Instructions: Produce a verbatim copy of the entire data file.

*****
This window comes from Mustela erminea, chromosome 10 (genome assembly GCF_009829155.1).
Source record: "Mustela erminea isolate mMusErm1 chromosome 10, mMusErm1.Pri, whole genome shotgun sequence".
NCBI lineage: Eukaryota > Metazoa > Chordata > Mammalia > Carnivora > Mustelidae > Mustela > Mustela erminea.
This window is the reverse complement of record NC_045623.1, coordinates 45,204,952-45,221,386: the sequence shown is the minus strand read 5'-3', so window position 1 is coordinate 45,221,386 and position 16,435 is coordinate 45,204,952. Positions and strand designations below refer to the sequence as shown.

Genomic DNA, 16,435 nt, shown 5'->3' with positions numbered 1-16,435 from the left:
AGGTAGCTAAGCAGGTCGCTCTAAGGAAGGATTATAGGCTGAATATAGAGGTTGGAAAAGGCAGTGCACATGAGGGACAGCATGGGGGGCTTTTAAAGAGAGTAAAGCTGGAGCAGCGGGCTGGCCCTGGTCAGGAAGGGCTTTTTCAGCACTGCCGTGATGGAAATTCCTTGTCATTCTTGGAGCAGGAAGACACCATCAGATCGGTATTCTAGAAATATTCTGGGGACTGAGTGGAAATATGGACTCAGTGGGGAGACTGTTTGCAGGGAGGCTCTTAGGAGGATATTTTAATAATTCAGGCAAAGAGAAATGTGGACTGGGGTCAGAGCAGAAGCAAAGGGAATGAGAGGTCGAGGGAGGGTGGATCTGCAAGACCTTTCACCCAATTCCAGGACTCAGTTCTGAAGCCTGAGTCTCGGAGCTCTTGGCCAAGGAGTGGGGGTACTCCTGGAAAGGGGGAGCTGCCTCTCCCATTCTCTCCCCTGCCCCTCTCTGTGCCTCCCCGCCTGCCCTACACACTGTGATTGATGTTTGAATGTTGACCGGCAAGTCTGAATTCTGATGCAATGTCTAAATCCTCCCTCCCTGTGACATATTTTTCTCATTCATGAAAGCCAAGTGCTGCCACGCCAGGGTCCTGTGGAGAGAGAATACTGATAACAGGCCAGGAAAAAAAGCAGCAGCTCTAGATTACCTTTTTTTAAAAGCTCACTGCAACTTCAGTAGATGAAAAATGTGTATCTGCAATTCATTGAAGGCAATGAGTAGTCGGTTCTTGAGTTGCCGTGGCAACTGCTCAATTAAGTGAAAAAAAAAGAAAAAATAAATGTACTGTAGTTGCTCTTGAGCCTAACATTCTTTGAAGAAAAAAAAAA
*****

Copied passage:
This window comes from Mustela erminea, chromosome 10 (genome assembly GCF_009829155.1).
Source record: "Mustela erminea isolate mMusErm1 chromosome 10, mMusErm1.Pri, whole genome shotgun sequence".
NCBI lineage: Eukaryota > Metazoa > Chordata > Mammalia > Carnivora > Mustelidae > Mustela > Mustela erminea.
This window is the reverse complement of record NC_045623.1, coordinates 45,204,952-45,221,386: the sequence shown is the minus strand read 5'-3', so window position 1 is coordinate 45,221,386 and position 16,435 is coordinate 45,204,952. Positions and strand designations below refer to the sequence as shown.

Genomic DNA, 16,435 nt, shown 5'->3' with positions numbered 1-16,435 from the left:
AGGTAGCTAAGCAGGTCGCTCTAAGGAAGGATTATAGGCTGAATATAGAGGTTGGAAAAGGCAGTGCACATGAGGGACAGCATGGGGGGCTTTTAAAGAGAGTAAAGCTGGAGCAGCGGGCTGGCCCTGGTCAGGAAGGGCTTTTTCAGCACTGCCGTGATGGAAATTCCTTGTCATTCTTGGAGCAGGAAGACACCATCAGATCGGTATTCTAGAAATATTCTGGGGACTGAGTGGAAATATGGACTCAGTGGGGAGACTGTTTGCAGGGAGGCTCTTAGGAGGATATTTTAATAATTCAGGCAAAGAGAAATGTGGACTGGGGTCAGAGCAGAAGCAAAGGGAATGAGAGGTCGAGGGAGGGTGGATCTGCAAGACCTTTCACCCAATTCCAGGACTCAGTTCTGAAGCCTGAGTCTCGGAGCTCTTGGCCAAGGAGTGGGGGTACTCCTGGAAAGGGGGAGCTGCCTCTCCCATTCTCTCCCCTGCCCCTCTCTGTGCCTCCCCGCCTGCCCTACACACTGTGATTGATGTTTGAATGTTGACCGGCAAGTCTGAATTCTGATGCAATGTCTAAATCCTCCCTCCCTGTGACATATTTTTCTCATTCATGAAAGCCAAGTGCTGCCACGCCAGGGTCCTGTGGAGAGAGAATACTGATAACAGGCCAGGAAAAAAAGCAGCAGCTCTAGATTACCTTTTTTTAAAAGCTCACTGCAACTTCAGTAGATGAAAAATGTGTATCTGCAATTCATTGAAGGCAATGAGTAGTCGGTTCTTGAGTTGCCGTGGCAACTGCTCAATTAAGTGAAAAAAAAAGAAAAAATAAATGTACTGTAGTTGCTCTTGAGCCTAACATTCTTTGAAGAAAAAAAAAA